CUMBRE VIEJA EXCLUSION ZONE, Canary Islands — A child’s swing. A fountain in a courtyard. A tray of glasses abandoned under the duress of escape. All will disappear as a blizzard of dark ash blows from a volcano on La Palma island and drifts to the ground inch by inch, foot by foot.
Inside the exclusion zone, there is destruction by lava as well as burial in a sepulcher of black snow. A living room furnished with a hammock sits empty in the final hours before an implacable tongue of molten rock crushes an entire house.
Whether the end comes from lava or from ash, homes and fields located below the Cumbre Vieja volcano face annihilation in slow motion.
Since the eruption started on Sept. 19, authorities have declared more than 20,000 acres (8,200 hectares) between the Cumbre Vieja volcano and the Atlantic Ocean off-limits. Only police, soldiers, and scientists are allowed to move freely in the exclusion zone, which cuts La Palma’s western shore in two.
The lush land previously approximated an earthly paradise for both residents and visitors. Spaniards and other Europeans spent vacations or retired here to be near the sea, while locals harvested banana trees in the semitropical warmth of Spain’s Canary Islands.
Now, evacuated residents line up in cars and trucks on the zone’s edge, awaiting permission to make escorted trips home to rescue their dearest possessions, or at least see their endangered properties.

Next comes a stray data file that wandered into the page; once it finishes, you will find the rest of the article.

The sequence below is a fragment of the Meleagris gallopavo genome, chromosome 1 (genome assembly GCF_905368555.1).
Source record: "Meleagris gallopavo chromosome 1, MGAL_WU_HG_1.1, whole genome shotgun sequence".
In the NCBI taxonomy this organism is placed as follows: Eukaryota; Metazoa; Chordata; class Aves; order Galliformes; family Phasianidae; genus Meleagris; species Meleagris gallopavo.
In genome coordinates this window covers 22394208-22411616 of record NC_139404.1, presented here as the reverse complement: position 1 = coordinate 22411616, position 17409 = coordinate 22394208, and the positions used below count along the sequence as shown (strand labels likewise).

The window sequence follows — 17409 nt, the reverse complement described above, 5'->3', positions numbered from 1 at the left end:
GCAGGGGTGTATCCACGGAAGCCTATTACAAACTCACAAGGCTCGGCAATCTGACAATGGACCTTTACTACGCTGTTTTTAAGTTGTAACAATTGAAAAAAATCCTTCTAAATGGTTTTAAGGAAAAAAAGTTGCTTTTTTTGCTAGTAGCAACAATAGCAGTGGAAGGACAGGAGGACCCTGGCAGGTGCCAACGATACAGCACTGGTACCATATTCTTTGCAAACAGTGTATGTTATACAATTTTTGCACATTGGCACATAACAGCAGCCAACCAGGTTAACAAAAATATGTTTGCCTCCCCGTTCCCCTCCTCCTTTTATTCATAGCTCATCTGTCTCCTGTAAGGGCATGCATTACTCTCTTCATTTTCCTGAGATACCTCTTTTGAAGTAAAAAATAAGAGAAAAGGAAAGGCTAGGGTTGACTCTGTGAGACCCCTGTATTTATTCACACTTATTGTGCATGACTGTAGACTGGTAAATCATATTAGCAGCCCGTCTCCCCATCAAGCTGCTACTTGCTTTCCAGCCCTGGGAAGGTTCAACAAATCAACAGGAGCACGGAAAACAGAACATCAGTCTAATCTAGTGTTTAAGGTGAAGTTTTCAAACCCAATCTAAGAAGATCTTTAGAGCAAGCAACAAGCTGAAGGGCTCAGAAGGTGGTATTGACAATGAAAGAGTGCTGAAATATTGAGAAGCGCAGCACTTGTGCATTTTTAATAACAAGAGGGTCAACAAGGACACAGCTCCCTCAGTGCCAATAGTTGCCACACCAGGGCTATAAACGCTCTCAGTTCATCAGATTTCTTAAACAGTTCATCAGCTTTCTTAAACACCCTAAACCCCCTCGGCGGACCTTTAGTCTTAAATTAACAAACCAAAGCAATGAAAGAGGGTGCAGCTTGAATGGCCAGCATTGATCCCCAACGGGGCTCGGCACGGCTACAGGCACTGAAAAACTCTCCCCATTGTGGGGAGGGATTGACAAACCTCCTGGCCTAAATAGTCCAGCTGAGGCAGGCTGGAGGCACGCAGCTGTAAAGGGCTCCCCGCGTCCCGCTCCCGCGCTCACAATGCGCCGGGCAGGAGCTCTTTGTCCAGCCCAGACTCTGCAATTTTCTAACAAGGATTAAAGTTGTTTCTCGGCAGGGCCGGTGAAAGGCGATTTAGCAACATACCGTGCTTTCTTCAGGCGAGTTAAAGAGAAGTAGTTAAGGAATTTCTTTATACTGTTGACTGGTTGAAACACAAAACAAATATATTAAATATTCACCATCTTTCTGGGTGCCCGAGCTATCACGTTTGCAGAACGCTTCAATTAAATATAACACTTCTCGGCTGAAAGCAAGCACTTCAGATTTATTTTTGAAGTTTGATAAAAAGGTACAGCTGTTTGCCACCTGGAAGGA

Human time and geological time were brought into sync by the volcano. What once seemed a given — the land beneath people’s feet — becomes as fluid and unpredictable as the lives the eruption threw into tumult. The creep of the lava, the buildup of ash, are matched by the growing anguish of the men and women whose way of life is being erased.
Silence would reign in the exclusion zone if it weren’t for what residents have named “the beast.” The volcano’s constant roar makes conversation almost impossible, nearly drowns out both the barking of abandoned dogs and the murmur of a flock of pigeons circling the sky in search of a coop that no longer exists.
Another sound: families weeping as they are accompanied by police to witness their homes as they succumb. Lava flows have destroyed more than 1,000 houses in their paths.
The ash is jettisoned thousands of meters into the sky, but the heaviest, thickest particles eventually give way to gravity. They accumulate into banks that slowly cover doors, pour into windows, make rooftops sag. Some particles are so big that when they pummel a car roof or the fronds of a banana tree, it sounds like hail.
Entire houses, right up the chimney, whole forests, right up to the canopy, the ash erases the distinguishing features of the landscape.
“I can’t even recognize my home,” Cristina Vera said while weeping. “I can’t recognize anything around it. I don’t recognize my neighbors’ homes, not even the mountain. It has all changed so much that I don’t know where I am.”
The quick relocation of more than 7,000 people has prevented the loss of human life. At cemeteries, though, the occupants go through a second burial by ash, a burial that will wipe away the markers that note the place where they were put to rest.
Yet amid the apocalypse, there are moments for the sublime to emerge. The colors that remain gain in their brilliance against the new ebony backdrop.
A small shrub, shaken clean, becomes a luminous green globe, a sponge pulled from a coral reef, an orb from an alien world.
Joseph Wilson reported from Barcelona, Spain.